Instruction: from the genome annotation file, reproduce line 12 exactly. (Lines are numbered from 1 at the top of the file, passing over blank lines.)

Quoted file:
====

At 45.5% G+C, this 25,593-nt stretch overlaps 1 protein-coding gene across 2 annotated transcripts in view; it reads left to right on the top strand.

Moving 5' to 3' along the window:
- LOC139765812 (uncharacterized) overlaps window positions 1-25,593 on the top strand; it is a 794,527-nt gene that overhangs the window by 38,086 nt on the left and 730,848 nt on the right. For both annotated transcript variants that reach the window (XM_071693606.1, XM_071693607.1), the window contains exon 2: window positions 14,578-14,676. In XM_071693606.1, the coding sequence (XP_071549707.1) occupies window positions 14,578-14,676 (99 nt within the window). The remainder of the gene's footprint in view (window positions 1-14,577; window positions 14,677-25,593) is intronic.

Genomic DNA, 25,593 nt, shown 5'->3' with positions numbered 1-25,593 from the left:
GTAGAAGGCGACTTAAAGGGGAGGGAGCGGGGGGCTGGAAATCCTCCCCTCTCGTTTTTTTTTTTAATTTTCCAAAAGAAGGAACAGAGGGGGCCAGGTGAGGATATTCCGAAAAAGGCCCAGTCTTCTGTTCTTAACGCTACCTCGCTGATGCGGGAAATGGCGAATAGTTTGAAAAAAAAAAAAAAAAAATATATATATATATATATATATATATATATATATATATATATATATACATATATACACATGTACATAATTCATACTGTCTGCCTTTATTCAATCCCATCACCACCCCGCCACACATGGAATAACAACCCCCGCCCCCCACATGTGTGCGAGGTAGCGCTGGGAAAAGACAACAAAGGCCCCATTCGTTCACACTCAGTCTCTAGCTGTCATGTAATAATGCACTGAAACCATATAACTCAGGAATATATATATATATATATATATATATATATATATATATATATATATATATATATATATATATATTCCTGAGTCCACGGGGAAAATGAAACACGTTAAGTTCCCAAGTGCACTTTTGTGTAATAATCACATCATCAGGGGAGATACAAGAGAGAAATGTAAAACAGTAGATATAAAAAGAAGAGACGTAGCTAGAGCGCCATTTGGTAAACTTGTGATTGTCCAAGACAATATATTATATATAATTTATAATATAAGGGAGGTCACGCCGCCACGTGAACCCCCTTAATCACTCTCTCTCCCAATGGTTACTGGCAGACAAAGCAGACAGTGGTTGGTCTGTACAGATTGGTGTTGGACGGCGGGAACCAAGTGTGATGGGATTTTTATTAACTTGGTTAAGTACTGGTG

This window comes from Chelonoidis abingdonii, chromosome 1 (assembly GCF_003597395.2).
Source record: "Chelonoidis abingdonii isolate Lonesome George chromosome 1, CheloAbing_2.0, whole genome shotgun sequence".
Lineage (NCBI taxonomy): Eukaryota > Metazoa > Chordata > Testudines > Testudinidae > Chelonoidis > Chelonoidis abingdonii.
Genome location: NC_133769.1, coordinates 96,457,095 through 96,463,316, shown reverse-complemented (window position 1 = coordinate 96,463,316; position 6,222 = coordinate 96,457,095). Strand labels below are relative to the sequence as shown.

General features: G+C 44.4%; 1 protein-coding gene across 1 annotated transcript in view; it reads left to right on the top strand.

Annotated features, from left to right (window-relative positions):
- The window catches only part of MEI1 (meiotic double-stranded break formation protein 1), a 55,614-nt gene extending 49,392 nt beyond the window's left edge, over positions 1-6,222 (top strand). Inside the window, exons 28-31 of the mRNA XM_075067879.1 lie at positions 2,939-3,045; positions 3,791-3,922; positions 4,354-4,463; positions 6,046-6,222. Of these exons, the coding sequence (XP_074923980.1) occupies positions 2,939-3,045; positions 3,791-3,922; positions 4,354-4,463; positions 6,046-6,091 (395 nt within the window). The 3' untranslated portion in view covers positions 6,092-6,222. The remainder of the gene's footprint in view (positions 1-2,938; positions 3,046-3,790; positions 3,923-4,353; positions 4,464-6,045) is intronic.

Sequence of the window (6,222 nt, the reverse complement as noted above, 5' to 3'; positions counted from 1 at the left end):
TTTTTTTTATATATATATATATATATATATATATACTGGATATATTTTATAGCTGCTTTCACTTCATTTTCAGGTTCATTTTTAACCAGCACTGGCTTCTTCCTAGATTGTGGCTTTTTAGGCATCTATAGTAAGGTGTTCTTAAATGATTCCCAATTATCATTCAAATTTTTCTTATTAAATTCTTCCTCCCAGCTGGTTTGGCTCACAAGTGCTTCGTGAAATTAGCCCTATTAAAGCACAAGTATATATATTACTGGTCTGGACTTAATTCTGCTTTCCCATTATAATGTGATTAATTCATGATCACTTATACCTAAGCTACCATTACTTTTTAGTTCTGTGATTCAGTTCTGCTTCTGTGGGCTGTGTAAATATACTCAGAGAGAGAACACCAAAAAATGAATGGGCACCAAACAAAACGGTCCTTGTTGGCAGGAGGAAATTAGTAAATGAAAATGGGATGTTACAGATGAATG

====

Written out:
- The window catches only part of MEI1 (meiotic double-stranded break formation protein 1), a 55,614-nt gene extending 49,392 nt beyond the window's left edge, over positions 1-6,222 (top strand). Inside the window, exons 28-31 of the mRNA XM_075067879.1 lie at positions 2,939-3,045; positions 3,791-3,922; positions 4,354-4,463; positions 6,046-6,222. Of these exons, the coding sequence (XP_074923980.1) occupies positions 2,939-3,045; positions 3,791-3,922; positions 4,354-4,463; positions 6,046-6,091 (395 nt within the window). The 3' untranslated portion in view covers positions 6,092-6,222. The remainder of the gene's footprint in view (positions 1-2,938; positions 3,046-3,790; positions 3,923-4,353; positions 4,464-6,045) is intronic.